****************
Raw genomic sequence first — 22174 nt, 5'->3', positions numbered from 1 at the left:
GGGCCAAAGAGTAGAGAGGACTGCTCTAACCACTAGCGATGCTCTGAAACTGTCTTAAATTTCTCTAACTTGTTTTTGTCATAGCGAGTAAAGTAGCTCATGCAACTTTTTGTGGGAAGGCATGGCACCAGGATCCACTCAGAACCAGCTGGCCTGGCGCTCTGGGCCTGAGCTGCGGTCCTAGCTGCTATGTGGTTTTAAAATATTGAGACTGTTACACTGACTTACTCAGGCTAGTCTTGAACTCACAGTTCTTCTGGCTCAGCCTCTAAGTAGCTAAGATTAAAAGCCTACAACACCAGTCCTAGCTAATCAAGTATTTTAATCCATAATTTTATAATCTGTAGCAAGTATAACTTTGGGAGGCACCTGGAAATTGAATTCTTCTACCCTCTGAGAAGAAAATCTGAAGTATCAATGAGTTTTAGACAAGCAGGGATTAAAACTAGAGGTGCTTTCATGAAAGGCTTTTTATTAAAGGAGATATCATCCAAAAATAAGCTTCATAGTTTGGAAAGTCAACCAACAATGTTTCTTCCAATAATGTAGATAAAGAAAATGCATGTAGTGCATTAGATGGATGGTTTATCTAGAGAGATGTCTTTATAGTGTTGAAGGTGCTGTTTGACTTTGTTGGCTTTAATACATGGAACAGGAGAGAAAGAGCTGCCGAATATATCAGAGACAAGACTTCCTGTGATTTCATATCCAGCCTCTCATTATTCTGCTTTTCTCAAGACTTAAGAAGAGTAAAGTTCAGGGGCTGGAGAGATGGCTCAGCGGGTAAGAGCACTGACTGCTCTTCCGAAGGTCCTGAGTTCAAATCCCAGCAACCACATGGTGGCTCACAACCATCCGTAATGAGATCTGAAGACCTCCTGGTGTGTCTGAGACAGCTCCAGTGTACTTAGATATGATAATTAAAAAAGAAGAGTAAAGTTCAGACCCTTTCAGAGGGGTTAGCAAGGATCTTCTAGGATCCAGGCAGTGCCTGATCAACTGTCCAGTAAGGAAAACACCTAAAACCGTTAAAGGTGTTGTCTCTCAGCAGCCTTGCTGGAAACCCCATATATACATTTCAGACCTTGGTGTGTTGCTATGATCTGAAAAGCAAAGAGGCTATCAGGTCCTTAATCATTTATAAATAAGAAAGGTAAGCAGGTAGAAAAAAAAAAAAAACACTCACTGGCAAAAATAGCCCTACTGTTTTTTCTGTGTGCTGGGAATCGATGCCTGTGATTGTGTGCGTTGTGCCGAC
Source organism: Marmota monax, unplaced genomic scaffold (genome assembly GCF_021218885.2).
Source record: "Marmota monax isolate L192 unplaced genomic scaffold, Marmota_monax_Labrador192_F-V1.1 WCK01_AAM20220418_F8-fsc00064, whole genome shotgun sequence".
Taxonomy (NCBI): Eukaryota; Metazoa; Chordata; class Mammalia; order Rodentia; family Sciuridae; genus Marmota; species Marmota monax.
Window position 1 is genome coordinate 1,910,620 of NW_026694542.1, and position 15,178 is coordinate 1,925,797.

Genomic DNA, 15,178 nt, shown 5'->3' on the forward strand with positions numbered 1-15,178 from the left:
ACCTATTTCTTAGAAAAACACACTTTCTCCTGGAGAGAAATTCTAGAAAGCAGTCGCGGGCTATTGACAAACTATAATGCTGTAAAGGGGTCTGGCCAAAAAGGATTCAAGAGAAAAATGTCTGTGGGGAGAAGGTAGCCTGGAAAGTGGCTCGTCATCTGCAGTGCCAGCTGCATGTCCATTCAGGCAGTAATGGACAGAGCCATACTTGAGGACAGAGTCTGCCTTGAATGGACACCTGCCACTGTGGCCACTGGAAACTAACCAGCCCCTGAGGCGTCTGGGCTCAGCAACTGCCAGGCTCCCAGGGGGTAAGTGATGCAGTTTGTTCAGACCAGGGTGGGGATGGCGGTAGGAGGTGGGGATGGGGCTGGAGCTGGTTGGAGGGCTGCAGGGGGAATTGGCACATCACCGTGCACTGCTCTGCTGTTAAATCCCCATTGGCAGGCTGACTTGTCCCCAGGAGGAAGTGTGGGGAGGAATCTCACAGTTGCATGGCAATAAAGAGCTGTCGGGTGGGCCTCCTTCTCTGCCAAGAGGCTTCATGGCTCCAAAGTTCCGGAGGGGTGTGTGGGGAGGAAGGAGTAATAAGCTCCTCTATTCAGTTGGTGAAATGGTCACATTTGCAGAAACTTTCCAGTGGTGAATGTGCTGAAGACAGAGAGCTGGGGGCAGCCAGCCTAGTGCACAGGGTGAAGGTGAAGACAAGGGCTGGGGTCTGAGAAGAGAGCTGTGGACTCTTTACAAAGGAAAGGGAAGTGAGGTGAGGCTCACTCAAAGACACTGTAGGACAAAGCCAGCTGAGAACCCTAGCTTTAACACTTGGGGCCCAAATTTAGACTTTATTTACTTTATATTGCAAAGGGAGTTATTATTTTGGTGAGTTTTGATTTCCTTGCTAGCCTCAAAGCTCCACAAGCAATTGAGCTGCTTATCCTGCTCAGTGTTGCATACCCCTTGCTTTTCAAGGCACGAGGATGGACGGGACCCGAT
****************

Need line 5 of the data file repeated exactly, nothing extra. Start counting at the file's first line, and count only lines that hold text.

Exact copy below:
Taxonomy (NCBI): Eukaryota; Metazoa; Chordata; class Mammalia; order Rodentia; family Sciuridae; genus Marmota; species Marmota monax.